Winning a marathon requires athletic ability. The same applies to a triathlon, but that event also rewards versatility.
Since the early 1990s, the supercomputing industry’s standard performance metric has been akin to tracking a marathoner’s performance. Used in the TOP500 computing systems rankings, that standard – the High Performance Linpack (HPL) – tallies floating-point operations per second (flops), or how fast a computer can use a particular method to solve millions of equations and report the results.
In recent years, many high-performance computing (HPC) researchers have become concerned that HPL’s design overwhelmingly favors computers that can do lots of floating point operations. In fact, some computer builders may overprovision their machines with processors or create an architecture to get a good HPL performance rating without necessarily having the memory system performance to support other kinds of computation.
Computer systems must orchestrate data movement from the system’s memory to the processor and back to address a different, broad set of science and engineering applications, including modeling and simulating such things as automobile crashes, aerodynamics and oil recovery. These efforts all are based on solutions of often massive numbers of differential equations.
In fewer than three years, a new computing metric has emerged to broaden the performance rubric and capture these nuances.
The HPL metric doesn’t heavily stress data movement and memory system performance, says Michael Heroux of Sandia National Laboratories’ Center for Computing Research. Heroux, working with Jack Dongarra (an original Linpack author) and Piotr Luszczek from the University of Tennessee, has developed a supercomputing benchmark based on a teaching code he developed about 10 years ago for his students at St. John’s University in Minnesota. The High Performance Conjugate Gradients benchmark (HPCG) executes an algorithm distinct from the one HPL uses. Heroux wrote the code to show students how parallel programming divides problems and distributes the parts to individual processors, reducing the time to solution. It evolved to become a proxy test code for much larger programs and eventually became a novel benchmark that has since run on 63 HPC systems worldwide.
“If you have two computers that both can compute at a 10 petaflops per second rate,” or 10 quadrillion flops per second, Heroux says, “and one had a memory system that was twice as fast as the other one, HPL wouldn’t necessarily show that better performance because it doesn’t really concern itself with memory system performance.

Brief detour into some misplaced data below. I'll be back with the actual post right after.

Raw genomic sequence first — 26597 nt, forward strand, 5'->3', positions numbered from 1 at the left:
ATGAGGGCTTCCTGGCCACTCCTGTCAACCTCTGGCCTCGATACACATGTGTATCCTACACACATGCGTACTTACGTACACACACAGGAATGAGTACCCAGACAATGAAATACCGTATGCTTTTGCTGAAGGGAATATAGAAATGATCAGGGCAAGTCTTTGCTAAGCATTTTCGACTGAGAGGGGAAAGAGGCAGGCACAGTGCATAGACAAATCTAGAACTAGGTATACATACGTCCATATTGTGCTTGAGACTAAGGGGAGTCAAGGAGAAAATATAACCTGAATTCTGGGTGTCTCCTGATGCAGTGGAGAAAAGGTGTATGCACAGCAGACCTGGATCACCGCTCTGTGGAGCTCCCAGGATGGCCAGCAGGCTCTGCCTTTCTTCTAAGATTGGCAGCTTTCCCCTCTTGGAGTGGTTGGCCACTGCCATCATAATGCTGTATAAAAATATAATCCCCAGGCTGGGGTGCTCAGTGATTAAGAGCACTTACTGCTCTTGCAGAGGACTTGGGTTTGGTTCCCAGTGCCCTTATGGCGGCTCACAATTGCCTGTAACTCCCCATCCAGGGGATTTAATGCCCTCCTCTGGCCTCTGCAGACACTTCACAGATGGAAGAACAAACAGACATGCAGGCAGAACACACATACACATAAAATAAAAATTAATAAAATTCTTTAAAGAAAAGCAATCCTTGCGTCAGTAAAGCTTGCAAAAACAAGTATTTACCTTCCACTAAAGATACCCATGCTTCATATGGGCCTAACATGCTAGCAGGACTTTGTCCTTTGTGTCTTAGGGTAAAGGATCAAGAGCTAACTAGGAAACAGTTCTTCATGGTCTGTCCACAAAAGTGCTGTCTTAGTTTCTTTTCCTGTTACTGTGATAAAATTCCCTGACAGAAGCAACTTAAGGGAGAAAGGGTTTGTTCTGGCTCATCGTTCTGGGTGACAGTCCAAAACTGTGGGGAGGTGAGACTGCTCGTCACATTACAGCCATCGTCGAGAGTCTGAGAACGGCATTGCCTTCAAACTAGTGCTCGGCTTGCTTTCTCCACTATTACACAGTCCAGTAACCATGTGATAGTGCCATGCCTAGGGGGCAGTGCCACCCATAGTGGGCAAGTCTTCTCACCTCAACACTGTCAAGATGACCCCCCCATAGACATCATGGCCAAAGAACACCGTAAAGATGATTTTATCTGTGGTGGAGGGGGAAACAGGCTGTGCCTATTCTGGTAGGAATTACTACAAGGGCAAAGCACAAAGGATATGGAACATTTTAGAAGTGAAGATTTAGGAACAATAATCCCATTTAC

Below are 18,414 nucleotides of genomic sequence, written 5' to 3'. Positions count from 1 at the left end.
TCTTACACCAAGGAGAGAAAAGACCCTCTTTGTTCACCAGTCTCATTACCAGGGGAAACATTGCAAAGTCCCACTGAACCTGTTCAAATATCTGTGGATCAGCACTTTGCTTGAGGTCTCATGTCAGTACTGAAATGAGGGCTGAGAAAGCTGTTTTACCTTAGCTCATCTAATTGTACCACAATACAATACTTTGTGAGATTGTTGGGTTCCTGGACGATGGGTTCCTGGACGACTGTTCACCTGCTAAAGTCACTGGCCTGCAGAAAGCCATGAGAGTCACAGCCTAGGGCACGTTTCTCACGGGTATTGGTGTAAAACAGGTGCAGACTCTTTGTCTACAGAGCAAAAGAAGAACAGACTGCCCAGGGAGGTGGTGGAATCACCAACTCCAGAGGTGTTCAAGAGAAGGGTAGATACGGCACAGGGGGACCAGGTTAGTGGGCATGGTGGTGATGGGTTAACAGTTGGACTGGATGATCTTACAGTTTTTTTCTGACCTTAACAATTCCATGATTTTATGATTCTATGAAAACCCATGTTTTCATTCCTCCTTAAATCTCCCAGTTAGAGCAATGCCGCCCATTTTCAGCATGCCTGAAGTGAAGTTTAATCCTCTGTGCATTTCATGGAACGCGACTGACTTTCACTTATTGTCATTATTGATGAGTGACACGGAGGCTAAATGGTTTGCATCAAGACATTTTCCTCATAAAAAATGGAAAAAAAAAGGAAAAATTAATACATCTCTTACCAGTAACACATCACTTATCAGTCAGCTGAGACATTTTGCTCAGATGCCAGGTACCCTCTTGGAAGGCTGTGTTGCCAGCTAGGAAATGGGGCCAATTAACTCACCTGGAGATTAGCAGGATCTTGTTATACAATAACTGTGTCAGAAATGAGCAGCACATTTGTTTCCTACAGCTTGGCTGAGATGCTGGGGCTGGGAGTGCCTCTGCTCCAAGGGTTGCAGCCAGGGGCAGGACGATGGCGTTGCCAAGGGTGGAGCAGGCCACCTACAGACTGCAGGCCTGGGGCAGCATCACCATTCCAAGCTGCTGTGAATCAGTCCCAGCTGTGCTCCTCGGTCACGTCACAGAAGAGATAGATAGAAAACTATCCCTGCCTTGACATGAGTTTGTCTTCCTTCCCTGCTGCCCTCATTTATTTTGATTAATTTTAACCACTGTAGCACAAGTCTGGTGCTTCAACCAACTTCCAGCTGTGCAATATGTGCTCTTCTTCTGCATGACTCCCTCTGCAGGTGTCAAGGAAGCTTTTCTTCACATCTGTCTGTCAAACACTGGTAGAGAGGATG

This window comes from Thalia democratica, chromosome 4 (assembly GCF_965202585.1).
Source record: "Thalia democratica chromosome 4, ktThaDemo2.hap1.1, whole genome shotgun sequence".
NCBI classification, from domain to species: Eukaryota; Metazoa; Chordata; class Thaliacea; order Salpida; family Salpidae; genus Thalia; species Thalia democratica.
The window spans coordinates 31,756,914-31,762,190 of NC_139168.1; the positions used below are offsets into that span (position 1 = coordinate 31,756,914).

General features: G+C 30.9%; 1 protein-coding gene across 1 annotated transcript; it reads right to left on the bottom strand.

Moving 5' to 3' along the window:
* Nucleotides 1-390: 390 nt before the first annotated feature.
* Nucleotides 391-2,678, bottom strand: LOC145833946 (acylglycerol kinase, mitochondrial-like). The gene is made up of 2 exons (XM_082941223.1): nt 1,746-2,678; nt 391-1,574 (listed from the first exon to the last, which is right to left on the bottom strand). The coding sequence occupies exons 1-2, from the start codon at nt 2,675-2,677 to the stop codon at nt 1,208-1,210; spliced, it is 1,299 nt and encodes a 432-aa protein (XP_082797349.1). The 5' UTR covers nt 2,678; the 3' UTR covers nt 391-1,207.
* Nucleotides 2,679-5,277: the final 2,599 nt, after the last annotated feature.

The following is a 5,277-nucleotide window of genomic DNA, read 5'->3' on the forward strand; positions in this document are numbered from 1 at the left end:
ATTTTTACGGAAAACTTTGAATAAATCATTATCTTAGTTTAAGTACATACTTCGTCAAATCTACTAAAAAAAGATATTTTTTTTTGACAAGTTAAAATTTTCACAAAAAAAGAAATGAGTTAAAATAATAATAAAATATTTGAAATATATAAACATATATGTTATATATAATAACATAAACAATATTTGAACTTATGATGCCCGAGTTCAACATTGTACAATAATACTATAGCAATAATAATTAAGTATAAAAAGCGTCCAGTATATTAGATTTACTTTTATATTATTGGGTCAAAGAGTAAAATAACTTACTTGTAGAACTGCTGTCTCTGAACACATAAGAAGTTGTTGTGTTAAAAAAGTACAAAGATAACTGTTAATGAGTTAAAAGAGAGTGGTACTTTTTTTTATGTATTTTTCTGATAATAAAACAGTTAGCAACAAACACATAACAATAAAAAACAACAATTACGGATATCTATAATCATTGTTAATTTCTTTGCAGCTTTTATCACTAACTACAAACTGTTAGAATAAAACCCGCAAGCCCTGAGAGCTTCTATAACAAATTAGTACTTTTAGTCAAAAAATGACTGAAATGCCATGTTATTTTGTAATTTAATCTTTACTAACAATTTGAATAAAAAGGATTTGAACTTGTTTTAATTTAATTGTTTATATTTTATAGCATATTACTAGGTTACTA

“But HPCG would show that the machine with twice the memory system would also be twice as fast. HPCG is also sensitive to emerging types of concurrency on modern parallel processors. We’re running different kinds of computations, ones that are more sensitive to how the memory system performs. HPCG gives a nod to the tri-athlete over the marathon runner.”
Like HPL, HPCG solves a large system of linear equations. But where HPL uses Gaussian elimination, requiring a fixed number of steps to solve, HPCG uses an iterative approach that starts with an initial guess to the problem’s answer.
“For certain matrices, HPCG represents an algorithm that guarantees your next guess after the first one is closer to the right answer than the one you started with,” Heroux says. “Each iteration gets you closer to the right answer.”
It all happens in seconds and the number of iterations HPCG needs varies with the problem’s dimension, or size. But the algorithm can solve a huge system of equations – up to a billion – in just tens of iterations.
Benchmarks need to address two general problem patterns, which Heroux calls Type 1 and Type 2. In Type 1, which HPL does exclusively, the benchmark relies on measuring the rate of multiplying two dense data arrays with each other. Type 2 is far more dependent on how fast data are moved from memory to the processor. HPCG addresses both types.
“What we’ve come up with doesn’t replace HPL but complements it,” he says. “HPL can still be a good indicator for certain systems’ performance in solving certain problems – in materials science, for instance. It is a relevant metric in some areas. I like to think of them as bookends on a performance spectrum.”
Before joining Sandia, Heroux worked for Cray Research from 1988 to 1998, and he has maintained many supercomputing associations over the years. A key part of the HPCG project is to preserve such community-vendor relationships. He has collaborated with Intel, IBM and other companies that have optimized versions of the code.
HPCG is now at version 3.0 and should stay that way for a long time, Heroux says.
“Starting with HPCG 1.0 just two-and-a-half years ago, we kept adding features based on excellent community feedback,” he adds. Version 2.4 was the first “where we started producing a list of machines that ran it and posted their results. We hope to run a lot more in time for the International Supercomputing Conference this June in Frankfurt, Germany.”